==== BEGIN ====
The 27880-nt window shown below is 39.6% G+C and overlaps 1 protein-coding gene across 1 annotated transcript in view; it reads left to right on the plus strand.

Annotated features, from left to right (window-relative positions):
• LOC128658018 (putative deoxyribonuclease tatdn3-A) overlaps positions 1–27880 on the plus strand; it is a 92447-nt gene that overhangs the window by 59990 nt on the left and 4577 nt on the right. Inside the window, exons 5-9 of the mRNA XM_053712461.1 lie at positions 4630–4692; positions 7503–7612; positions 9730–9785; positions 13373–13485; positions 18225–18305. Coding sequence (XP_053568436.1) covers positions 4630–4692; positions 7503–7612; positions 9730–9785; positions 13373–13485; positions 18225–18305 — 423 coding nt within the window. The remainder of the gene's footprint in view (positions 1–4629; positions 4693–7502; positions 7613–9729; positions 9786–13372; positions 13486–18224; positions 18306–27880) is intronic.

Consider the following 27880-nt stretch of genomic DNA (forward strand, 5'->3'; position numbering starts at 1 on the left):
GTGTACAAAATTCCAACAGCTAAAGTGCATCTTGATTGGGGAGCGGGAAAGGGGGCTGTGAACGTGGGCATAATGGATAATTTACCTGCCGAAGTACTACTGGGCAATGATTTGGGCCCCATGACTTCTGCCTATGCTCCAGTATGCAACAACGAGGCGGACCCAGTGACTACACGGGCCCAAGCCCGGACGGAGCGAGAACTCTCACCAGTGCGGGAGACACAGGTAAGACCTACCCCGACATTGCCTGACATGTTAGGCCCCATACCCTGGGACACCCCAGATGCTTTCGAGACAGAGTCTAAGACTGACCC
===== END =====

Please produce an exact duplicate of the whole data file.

The 27880-nt window shown below is 39.6% G+C and overlaps 1 protein-coding gene across 1 annotated transcript in view; it reads left to right on the plus strand.

Annotated features, from left to right (window-relative positions):
• LOC128658018 (putative deoxyribonuclease tatdn3-A) overlaps positions 1–27880 on the plus strand; it is a 92447-nt gene that overhangs the window by 59990 nt on the left and 4577 nt on the right. Inside the window, exons 5-9 of the mRNA XM_053712461.1 lie at positions 4630–4692; positions 7503–7612; positions 9730–9785; positions 13373–13485; positions 18225–18305. Coding sequence (XP_053568436.1) covers positions 4630–4692; positions 7503–7612; positions 9730–9785; positions 13373–13485; positions 18225–18305 — 423 coding nt within the window. The remainder of the gene's footprint in view (positions 1–4629; positions 4693–7502; positions 7613–9729; positions 9786–13372; positions 13486–18224; positions 18306–27880) is intronic.

Consider the following 27880-nt stretch of genomic DNA (forward strand, 5'->3'; position numbering starts at 1 on the left):
GTGTACAAAATTCCAACAGCTAAAGTGCATCTTGATTGGGGAGCGGGAAAGGGGGCTGTGAACGTGGGCATAATGGATAATTTACCTGCCGAAGTACTACTGGGCAATGATTTGGGCCCCATGACTTCTGCCTATGCTCCAGTATGCAACAACGAGGCGGACCCAGTGACTACACGGGCCCAAGCCCGGACGGAGCGAGAACTCTCACCAGTGCGGGAGACACAGGTAAGACCTACCCCGACATTGCCTGACATGTTAGGCCCCATACCCTGGGACACCCCAGATGCTTTCGAGACAGAGTCTAAGACTGACCC